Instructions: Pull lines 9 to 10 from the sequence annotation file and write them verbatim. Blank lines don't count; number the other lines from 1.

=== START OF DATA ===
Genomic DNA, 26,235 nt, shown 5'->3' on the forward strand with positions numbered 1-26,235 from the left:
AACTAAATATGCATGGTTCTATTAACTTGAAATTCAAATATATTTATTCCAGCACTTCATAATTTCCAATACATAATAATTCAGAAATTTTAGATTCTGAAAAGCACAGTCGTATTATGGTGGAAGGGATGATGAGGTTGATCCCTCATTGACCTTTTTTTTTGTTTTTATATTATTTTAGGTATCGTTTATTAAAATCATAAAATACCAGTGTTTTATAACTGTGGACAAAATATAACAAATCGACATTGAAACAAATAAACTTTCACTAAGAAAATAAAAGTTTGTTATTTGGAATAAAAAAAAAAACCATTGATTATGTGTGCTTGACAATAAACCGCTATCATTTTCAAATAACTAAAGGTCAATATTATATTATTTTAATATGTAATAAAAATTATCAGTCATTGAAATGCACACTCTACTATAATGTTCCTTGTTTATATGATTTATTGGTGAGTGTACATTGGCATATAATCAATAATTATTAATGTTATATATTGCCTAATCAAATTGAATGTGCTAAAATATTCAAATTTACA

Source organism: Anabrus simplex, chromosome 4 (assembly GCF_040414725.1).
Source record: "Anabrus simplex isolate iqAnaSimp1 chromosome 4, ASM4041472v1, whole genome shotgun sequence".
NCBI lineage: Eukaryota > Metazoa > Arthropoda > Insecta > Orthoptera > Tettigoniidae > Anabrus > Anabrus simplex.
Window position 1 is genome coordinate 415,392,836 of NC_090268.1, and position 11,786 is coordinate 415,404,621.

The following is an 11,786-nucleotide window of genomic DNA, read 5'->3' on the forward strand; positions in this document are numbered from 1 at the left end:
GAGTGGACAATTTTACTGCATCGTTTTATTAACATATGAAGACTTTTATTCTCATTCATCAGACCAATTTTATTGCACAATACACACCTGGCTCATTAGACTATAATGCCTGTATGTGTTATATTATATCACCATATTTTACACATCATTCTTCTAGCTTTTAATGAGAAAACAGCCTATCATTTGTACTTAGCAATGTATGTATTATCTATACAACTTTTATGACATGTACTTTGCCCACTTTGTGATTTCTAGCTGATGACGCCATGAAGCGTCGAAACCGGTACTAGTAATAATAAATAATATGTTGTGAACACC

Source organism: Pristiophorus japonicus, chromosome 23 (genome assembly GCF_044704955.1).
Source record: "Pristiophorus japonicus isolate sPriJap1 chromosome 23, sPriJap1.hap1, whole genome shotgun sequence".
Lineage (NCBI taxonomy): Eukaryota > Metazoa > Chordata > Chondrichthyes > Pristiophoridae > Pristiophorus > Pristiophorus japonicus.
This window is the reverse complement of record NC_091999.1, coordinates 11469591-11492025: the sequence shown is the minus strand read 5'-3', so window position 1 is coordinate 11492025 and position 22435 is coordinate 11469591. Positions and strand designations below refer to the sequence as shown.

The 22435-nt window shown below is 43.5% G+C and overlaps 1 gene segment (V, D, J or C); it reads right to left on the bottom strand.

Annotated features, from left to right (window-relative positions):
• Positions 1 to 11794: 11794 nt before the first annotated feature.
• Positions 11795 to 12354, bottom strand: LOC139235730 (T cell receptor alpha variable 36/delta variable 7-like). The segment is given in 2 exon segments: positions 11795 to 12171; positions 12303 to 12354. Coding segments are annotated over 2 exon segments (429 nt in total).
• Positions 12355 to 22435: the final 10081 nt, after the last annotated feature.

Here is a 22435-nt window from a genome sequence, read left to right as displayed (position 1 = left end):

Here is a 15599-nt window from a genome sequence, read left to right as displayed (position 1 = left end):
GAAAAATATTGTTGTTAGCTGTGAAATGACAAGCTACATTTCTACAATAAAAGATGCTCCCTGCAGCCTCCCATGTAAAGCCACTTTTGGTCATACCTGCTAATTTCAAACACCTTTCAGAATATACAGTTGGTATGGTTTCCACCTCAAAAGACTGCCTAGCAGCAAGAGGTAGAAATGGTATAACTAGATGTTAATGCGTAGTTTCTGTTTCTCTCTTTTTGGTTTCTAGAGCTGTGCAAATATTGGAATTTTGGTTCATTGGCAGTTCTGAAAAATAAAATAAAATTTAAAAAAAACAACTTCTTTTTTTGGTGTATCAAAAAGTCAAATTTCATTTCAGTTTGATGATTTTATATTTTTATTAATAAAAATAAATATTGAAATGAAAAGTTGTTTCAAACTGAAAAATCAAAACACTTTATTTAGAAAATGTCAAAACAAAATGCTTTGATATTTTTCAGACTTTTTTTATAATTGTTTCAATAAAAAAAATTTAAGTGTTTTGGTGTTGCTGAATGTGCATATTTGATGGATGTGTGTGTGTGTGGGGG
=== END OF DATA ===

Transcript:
Source organism: Pristiophorus japonicus, chromosome 23 (genome assembly GCF_044704955.1).
Source record: "Pristiophorus japonicus isolate sPriJap1 chromosome 23, sPriJap1.hap1, whole genome shotgun sequence".